Title: Would It Be Okay To Love You?
Author: Amy Tasukada
Sub-Genre: Contemporary Romance
A robot fanboy. An erotic voice actor. When love comes calling, will they shed their armor?
Sato’s only long-term relationship is the one he shares with his Gundam collectibles. He dreams about the kind of unconditional love his parents enjoy. If only he could break out of his shell, he might find his special someone…
Outgoing playboy Aoi has sworn off relationships. He knows they only distract him from his budding voice acting career. He’s earned a few loyal fans, and if he keeps at it, he may even earn enough to never worry about being evicted again…
When Sato meets Aoi at the local anime store, there’s definitely a spark. But even as they tread carefully, their commitment issues and Aoi’s troubled past soon muck things up before they can start. In order for Sato and Aoi to have their happily-ever-after, they’ll both have to take a leap of faith… and hope to be caught.
Would It Be Okay to Love You? is the first book in a gay romance series set in Japan. If you like original characters, nerd culture, and simmering chemistry, then you’ll love Amy Tasukada’s charming multicultural love story.
I’m a long time Gundam and anime fan so when I read the blurb for Would It Be Okay To Love You? I had to read the book! I loved it. Sato and Aoi are a very sweet couple, and I liked the way I which the author made their struggles very real. This is story of opposites attract, although both men are lonely and feeling isolated. Sato is only out to his sister, is a total Gundam nerd, and is very naïve and innocent. Aoi is out, but is surviving on a succession of little more than one night stands. I liked Aoi’s friend Jin, and how supportive he was of Aoi. Sato’s sister is a well rounded character too and her sibling relationship with Sato felt very real.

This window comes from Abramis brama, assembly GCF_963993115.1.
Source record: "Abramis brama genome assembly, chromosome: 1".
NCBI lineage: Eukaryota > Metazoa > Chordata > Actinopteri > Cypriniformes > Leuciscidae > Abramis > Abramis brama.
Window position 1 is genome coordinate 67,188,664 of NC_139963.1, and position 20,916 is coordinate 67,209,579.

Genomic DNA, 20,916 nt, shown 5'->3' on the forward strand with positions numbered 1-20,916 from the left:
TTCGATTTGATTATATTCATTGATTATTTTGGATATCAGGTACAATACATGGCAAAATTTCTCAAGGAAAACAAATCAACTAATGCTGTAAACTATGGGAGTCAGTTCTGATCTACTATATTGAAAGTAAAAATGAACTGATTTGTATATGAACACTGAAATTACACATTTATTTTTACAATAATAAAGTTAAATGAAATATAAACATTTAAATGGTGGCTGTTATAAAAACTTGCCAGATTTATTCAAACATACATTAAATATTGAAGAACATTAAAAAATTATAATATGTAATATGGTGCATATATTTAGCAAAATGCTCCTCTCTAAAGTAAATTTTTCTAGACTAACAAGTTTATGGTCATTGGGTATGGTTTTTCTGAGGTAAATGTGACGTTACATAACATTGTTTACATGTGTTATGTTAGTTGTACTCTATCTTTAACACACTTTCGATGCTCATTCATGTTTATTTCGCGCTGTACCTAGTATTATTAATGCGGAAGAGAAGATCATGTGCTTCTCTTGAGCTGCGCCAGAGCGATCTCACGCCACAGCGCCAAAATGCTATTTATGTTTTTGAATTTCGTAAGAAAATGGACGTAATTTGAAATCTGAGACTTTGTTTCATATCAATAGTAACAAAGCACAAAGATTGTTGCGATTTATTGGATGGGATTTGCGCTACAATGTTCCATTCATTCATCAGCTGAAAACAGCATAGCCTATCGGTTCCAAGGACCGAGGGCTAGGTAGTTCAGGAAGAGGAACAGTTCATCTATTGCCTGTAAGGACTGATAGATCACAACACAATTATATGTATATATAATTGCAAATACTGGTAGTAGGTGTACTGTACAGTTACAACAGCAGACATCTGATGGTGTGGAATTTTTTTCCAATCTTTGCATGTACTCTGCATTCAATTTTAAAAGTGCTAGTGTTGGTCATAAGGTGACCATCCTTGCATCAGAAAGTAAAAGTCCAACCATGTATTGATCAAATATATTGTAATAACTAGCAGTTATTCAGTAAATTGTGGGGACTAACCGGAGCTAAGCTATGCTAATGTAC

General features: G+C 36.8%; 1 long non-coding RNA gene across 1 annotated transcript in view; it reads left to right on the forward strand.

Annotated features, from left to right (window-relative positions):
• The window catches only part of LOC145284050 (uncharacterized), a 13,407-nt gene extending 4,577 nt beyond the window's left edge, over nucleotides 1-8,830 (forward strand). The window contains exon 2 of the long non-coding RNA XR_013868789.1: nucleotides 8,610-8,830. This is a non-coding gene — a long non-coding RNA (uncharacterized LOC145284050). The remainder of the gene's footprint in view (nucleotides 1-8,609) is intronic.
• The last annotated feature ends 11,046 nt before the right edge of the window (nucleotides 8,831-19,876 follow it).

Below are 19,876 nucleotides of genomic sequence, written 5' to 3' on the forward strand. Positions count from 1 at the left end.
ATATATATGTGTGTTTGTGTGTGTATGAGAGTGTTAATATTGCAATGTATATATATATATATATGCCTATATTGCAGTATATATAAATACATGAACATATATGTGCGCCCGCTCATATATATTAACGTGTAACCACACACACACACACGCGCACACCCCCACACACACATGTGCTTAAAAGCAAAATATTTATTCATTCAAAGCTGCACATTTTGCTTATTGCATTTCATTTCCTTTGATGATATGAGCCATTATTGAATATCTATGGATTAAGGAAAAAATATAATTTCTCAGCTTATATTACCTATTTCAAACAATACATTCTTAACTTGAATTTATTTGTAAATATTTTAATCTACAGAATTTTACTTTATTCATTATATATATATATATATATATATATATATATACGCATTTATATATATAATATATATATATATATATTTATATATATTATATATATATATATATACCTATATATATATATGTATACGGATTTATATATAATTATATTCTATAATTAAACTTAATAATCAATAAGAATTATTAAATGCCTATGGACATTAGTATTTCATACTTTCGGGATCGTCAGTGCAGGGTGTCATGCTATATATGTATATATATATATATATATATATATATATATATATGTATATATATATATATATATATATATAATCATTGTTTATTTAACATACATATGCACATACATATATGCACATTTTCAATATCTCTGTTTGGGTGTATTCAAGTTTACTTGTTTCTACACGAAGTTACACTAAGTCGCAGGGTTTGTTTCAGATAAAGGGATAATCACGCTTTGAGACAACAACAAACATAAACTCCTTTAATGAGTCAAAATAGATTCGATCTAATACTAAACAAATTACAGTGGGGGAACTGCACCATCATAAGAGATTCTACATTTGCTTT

The manga and anime references made me smile, and took me back to my days of anime fandom. I enjoy reading about characters from other cultures, and I liked the way in which the author set the story firmly in Japan, yet didn’t let the cultural references overwhelm the story and the growing relationship between Aoi and Sato. I thought Aoi’s financial struggle as a voice actor came across very realistically and I really felt for him. The ending was perfect, and I immediately signed up for Amy’s newsletter so I could receive monthly stories about Aoi and Sato.
I’d recommend Would It Be Okay To Love You? to readers who enjoy a sweet romance about opposites attracting, and stories about characters from other cultures.
Reviewed By: Anne